The Chemistry of Synthetic Dyes, Volume VIII PDF by Krishnasami Venkataraman

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The Chemistry of Synthetic Dyes, Volume VIII
by Krishnasami Venkataraman
The Chemistry of Synthetic Dyes, Volume VIII
I. Introduction
II. Raw Materials
III. Intermediates
IV. Diazotization and Diazonium Salts
V. Classification of Dyes
VI. Application of Dyes
VII. Color and Its Measurement
VIII. Color and Chemical Constitution
IX. Nitroso Dyes
X. Nitro Dyes
XL Azo Dyes—General
XII. Monoazo and Disazo Dyes
XIII. Mordant Azo Dyes
XIV. Constitution of Metal-Dye Complexes
XV. Trisazo and Polykisazo Dyes
XVI. Urea and Cyanuric Acid Derivatives
XVII. Direct Cotton Dyes Aftertreated on the Fiber
XVIII. Pyrazolones
XIX. Thiazoles
XX. Stilbene Dyes
XXI. Azo Dyes for Cellulose Acetate
XXII. Azoic Dyes


XXIII. Diphenylmethanes and Triphenylmethanes
XXIV. Xanthene and Acridine Dyes
XXV. Azines, Oxazines, Thiazines
XXVI. Benzophenone, Benzoquinone, and Naphthoquinone Dyes
XXVII. Anthraquinone Dyes for Cellulose Acetate
XXVIII. Anthraquinone Mordant Dyes
XXIX. Acid Anthraquinone Dyes
XXX. Anthraquinone Vat Dyes
XXXI. Anthraquinone Vat Dyes—Anthraquinone Derivatives
XXXII. Anthraquinone Vat Dyes—Anthrone Derivatives
XXXIII. Indigoid and Thioindigoid Dyes
XXXIV. Solubilized Vat Dyes
XXXV. Sulfur Dyes
XXXVI. Sulfurized Vat Dyes
XXXVII. Phthalocyanines
XXXVIII. CyanineDyes
XXXIX. Miscellaneous Dyes
XL. The Action of Light on Dyes and Dyed Fibers
XLI. Chemical Constitution of Dyes in Relation to Substantivity
XLII. Identification, Analysis, and Evaluation of Dyestuffs
Author Index—Subject Index—Dyestuff Index


I. Introduction
K. Venkataraman
II. Raw Materials
G. Collin and M. Zander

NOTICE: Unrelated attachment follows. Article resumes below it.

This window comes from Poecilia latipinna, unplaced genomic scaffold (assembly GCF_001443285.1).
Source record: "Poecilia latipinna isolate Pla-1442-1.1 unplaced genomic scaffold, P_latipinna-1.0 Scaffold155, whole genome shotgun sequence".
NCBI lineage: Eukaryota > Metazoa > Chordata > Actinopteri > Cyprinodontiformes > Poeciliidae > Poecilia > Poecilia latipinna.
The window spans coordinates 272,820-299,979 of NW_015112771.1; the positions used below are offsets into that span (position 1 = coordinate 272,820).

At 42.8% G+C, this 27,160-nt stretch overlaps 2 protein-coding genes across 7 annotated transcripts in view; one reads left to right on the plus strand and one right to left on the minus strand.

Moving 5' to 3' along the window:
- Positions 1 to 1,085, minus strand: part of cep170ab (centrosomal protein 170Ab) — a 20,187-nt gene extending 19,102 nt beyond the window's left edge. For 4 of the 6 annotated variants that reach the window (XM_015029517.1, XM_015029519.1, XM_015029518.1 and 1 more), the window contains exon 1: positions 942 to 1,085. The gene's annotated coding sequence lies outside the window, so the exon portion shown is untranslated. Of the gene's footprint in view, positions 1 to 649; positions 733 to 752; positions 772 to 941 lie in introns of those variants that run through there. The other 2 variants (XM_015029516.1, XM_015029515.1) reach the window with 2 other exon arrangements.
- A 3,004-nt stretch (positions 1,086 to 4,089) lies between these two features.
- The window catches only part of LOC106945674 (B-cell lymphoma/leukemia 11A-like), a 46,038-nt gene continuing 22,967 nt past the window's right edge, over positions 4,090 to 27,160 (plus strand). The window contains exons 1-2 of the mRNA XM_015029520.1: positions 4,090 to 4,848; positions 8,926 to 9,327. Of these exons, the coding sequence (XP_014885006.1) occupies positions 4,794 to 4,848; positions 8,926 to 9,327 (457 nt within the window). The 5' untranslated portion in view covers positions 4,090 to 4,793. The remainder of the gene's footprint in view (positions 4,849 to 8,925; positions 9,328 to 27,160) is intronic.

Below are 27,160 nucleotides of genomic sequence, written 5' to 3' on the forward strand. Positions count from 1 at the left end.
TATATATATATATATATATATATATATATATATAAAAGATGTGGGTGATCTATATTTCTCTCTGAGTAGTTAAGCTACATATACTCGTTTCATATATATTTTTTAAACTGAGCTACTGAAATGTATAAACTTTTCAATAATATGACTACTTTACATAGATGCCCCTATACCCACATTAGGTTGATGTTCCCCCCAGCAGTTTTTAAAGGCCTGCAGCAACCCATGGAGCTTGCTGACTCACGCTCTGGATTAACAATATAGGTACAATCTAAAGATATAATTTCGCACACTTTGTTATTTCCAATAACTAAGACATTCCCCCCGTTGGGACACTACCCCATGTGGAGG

III. Intermediates
N. N. Vorozhtsov, Jr.
IV. Color and the Electronic States of Organic Molecules
S. F. Mason
V. Diazotization and Coupling
J. M. Tedder
VI. Azo Dyes
C. V. Stead
VII. The Chemistry of Metal Complex Dyestuffs
R. Price
VIII. Disperse Dyes
J. M. Straley
Author Index—Subject Index


I. Application of Dyes by Dyeing
Oskar Glenz
II. Application of Dyes in Textile Printing
Karl Neufang
III. Basic Dyes
N. R. Ayyangar and B. D. Tilak
IV. Cationic Dyes for Synthetic Fibers
Donald R. Baer
V. Cyanine Dyes
G. E. Ficken
VI. The Photographic Color Development Process
J. Bailey and L. A. Williams
VII. Photochemistry of Dyes
Hans Meier
Author Index—Subject Index


Naphthoquinonoid Dyes and Pigments
B. D. Tilak
Acid Anthraquinone Dyes
W. Schoenauer, F. Benguerel, and J. Benz
Anthraquinonoid Vat Dyes
K. Venkataraman and V. N. Iyer
G. Booth
Phthalogen Dyestuffs
Heinrich Vollmann
Organic Pigments
J. Lenoir
Hair Dyes
John F. Corbett
Fluorescent Brightening Agents
Heinrich Gold
Author Index—Subject Index


I. Reactive Dyes: Reactive Groups
E. Siegel
II. Reactive Dyes: Chromophore Systems
Karl-Heinz Schiindehutte
III. Reactive Dyes: Application and Properties
D. Hildebrand
Author Index—Subject Index


I. Sulfur Dyes
D. G. Orton
II. Bunte Salt Dyes
C. D. Weston
III. Physical Chemistry of Dyeing: State of Dye in
Dyebath and in Substrate
E. H. Daruwalla
IV. Physical Chemistry of Dyeing: Kinetics,
Equilibrium, Dye-Fiber Affinity, and
S. R. Sivaraja Iyer
V. Applications of Synthetic Dyes to Biological
E. Gurr, Nitya Anand, M. K. Unni, and N. R. Ayyangar